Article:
Origin of phalanges
- a phalanx.
Origin of phalange
- (in ancient Greece) a group of heavily armed infantry formed in ranks and files close and deep, with shields joined and long spears overlapping.
- any body of troops in close array.
- a number of individuals, especially persons united for a common purpose.
- a compact or closely massed body of persons, animals, or things.
- Military. (initial capital letter) a radar-controlled U.S. Navy 20mm Gatling-type gun deployed on ships as a last line of defense against antiship cruise missiles.
- (in Fourierism) a group of about 1800 persons, living together and holding their property in common.
- Anatomy, Zoology. any of the bones of the fingers or toes.
- Printing. to arrange the distribution of work in a shop as evenly as possible.
Origin of phalanx
Examples from the Web for phalanges
The digit, d1, which stands as hallux is fully formed and has three phalanges.Problems of Genetics
Three of the rings and three phalanges are shown in plate 14.The Maya Indians of Southern Yucatan and Northern British Honduras
Thomas William Francis Gann
It has only two phalanges, while each of the other digits has three.
The other digits, of which the third is the longest, have each three phalanges.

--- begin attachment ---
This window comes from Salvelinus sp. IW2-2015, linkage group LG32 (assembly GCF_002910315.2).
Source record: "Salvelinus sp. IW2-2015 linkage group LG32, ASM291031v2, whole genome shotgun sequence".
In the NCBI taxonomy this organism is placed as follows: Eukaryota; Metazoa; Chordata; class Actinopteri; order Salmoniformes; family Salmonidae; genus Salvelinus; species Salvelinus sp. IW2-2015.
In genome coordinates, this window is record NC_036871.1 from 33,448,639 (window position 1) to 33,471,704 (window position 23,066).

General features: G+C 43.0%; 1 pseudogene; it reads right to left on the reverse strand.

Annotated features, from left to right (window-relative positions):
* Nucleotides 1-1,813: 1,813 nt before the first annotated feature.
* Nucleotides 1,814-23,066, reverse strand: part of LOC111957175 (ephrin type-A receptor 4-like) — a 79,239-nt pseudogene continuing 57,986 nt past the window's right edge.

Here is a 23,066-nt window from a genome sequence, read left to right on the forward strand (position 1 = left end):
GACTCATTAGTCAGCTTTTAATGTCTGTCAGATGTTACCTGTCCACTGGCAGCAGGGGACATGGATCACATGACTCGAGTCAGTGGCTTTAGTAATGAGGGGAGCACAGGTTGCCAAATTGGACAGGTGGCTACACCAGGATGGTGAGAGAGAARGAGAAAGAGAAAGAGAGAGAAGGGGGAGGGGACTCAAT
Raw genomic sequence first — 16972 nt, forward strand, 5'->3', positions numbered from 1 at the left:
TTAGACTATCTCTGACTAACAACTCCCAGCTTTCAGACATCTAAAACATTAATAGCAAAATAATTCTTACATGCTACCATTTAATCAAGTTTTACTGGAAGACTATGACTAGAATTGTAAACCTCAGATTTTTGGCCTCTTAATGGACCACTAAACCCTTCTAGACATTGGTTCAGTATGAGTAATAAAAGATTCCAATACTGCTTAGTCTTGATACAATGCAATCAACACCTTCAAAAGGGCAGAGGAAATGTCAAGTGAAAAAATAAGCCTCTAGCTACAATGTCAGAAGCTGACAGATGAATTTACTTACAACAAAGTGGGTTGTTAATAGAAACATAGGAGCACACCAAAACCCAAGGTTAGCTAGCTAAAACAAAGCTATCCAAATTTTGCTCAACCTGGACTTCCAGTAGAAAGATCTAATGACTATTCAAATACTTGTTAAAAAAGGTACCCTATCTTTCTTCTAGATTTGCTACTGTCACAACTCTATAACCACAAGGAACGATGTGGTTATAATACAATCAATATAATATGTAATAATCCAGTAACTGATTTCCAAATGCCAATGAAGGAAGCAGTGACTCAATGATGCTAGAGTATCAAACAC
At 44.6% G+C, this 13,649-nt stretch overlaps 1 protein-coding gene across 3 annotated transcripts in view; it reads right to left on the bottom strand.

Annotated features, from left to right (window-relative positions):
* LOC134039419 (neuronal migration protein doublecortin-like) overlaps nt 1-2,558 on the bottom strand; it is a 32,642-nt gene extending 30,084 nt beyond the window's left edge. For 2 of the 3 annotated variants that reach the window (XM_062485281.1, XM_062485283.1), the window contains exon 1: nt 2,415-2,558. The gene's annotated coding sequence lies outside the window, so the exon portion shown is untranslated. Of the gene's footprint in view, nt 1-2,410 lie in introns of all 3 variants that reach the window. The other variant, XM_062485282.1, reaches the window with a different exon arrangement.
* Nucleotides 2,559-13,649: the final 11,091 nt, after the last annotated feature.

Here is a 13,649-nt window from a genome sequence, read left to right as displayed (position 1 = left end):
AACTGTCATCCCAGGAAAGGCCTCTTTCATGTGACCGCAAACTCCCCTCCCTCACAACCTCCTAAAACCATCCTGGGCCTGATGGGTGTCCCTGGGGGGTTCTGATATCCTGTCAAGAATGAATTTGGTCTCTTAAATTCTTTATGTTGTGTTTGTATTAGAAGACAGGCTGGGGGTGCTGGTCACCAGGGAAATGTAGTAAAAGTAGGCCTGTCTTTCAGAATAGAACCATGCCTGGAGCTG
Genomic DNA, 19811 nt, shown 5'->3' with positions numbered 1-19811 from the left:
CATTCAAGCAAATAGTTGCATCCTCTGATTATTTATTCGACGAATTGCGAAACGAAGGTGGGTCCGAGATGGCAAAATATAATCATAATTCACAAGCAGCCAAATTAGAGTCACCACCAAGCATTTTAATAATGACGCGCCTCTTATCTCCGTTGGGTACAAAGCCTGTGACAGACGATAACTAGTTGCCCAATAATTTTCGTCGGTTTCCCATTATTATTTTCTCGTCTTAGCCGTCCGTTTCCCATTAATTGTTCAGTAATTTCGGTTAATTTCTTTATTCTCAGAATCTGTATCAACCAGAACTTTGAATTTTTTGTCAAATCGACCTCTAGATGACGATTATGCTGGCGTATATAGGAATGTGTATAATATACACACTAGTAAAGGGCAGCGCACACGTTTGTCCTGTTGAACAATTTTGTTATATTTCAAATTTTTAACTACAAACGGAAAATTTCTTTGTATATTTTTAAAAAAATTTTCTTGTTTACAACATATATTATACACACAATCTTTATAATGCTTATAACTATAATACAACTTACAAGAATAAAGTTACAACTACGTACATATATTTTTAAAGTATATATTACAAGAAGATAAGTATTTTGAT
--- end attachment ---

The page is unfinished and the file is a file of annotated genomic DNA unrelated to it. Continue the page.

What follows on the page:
In Swifts the third and fourth toes have only three phalanges.
- anatomy another name for phalanx (def. 5)
- an ancient Greek and Macedonian battle formation of hoplites presenting long spears from behind a wall of overlapping shields
- any closely ranked unit or mass of peoplethe police formed a phalanx to protect the embassy
- a number of people united for a common purpose
- (in Fourierism) a group of approximately 1800 persons forming a commune in which all property is collectively owned
- anatomy any of the bones of the fingers or toesRelated adjective: phalangeal
- a bundle of stamens, joined together by their stalks (filaments)
- a form of vegetative spread in which the advance is on a broad front, as in the common reedCompare guerrilla
Word Origin and History for phalanges
1550s, "line of battle in close ranks," from Latin phalanx "compact body of heavily armed men in battle array," or directly from Greek phalanx (genitive phalangos) "line of battle, battle array," also "finger or toe bone," originally "round piece of wood, trunk, log," of unknown origin. Perhaps from PIE root *bhelg- "plank, beam" (cf. Old English balca "balk;" see balk (n.)). The Macedonian phalanx consisted of 50 close files of 16 men each. In anatomy, originally the whole row of finger joints, which fit together like infantry in close order. Figurative sense of "number of persons banded together in a common cause" is attested from 1600 (cf. Spanish Falangist, member of a fascist organization founded in 1933).
mid-15c., "phalanx, ancient military division," from Middle French phalange "phalanx" (13c.), from Latin phalangem (nominative phalanx); see phalanx. It is the earlier form of this word in English.
- Any of the long bones of the fingers or toes, numbering 14 for each hand or foot: two for the thumb or big toe, and three each for the other four digits.
- Any of the small bones of the fingers or toes in humans or the digits of many other vertebrates.